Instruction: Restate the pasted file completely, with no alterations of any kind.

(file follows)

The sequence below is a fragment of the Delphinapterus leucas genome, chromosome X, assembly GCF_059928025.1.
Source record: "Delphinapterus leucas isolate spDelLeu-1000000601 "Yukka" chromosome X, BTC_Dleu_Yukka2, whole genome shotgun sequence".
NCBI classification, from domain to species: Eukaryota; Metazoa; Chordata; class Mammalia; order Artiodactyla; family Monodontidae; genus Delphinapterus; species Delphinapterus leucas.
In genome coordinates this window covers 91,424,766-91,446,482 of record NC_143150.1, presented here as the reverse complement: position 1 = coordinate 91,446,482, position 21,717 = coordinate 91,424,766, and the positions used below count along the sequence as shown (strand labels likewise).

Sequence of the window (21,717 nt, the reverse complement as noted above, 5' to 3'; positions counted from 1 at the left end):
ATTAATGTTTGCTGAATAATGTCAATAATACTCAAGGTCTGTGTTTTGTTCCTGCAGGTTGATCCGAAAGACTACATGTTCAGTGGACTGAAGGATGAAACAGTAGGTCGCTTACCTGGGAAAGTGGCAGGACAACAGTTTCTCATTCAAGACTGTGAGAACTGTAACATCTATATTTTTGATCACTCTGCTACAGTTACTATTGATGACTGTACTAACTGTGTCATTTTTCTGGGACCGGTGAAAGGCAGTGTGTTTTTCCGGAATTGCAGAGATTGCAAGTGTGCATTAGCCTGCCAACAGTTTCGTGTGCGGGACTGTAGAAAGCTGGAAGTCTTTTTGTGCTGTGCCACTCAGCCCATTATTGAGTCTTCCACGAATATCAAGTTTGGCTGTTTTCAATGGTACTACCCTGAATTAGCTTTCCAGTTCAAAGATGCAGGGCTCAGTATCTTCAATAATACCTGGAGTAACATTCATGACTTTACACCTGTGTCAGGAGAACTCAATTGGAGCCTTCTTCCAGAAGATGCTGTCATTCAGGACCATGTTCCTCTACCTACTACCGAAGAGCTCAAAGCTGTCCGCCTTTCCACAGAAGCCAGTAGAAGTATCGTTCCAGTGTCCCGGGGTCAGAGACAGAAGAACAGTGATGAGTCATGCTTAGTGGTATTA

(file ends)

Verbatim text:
The sequence below is a fragment of the Delphinapterus leucas genome, chromosome X, assembly GCF_059928025.1.
Source record: "Delphinapterus leucas isolate spDelLeu-1000000601 "Yukka" chromosome X, BTC_Dleu_Yukka2, whole genome shotgun sequence".
NCBI classification, from domain to species: Eukaryota; Metazoa; Chordata; class Mammalia; order Artiodactyla; family Monodontidae; genus Delphinapterus; species Delphinapterus leucas.
In genome coordinates this window covers 91,424,766-91,446,482 of record NC_143150.1, presented here as the reverse complement: position 1 = coordinate 91,446,482, position 21,717 = coordinate 91,424,766, and the positions used below count along the sequence as shown (strand labels likewise).

Sequence of the window (21,717 nt, the reverse complement as noted above, 5' to 3'; positions counted from 1 at the left end):
ATTAATGTTTGCTGAATAATGTCAATAATACTCAAGGTCTGTGTTTTGTTCCTGCAGGTTGATCCGAAAGACTACATGTTCAGTGGACTGAAGGATGAAACAGTAGGTCGCTTACCTGGGAAAGTGGCAGGACAACAGTTTCTCATTCAAGACTGTGAGAACTGTAACATCTATATTTTTGATCACTCTGCTACAGTTACTATTGATGACTGTACTAACTGTGTCATTTTTCTGGGACCGGTGAAAGGCAGTGTGTTTTTCCGGAATTGCAGAGATTGCAAGTGTGCATTAGCCTGCCAACAGTTTCGTGTGCGGGACTGTAGAAAGCTGGAAGTCTTTTTGTGCTGTGCCACTCAGCCCATTATTGAGTCTTCCACGAATATCAAGTTTGGCTGTTTTCAATGGTACTACCCTGAATTAGCTTTCCAGTTCAAAGATGCAGGGCTCAGTATCTTCAATAATACCTGGAGTAACATTCATGACTTTACACCTGTGTCAGGAGAACTCAATTGGAGCCTTCTTCCAGAAGATGCTGTCATTCAGGACCATGTTCCTCTACCTACTACCGAAGAGCTCAAAGCTGTCCGCCTTTCCACAGAAGCCAGTAGAAGTATCGTTCCAGTGTCCCGGGGTCAGAGACAGAAGAACAGTGATGAGTCATGCTTAGTGGTATTA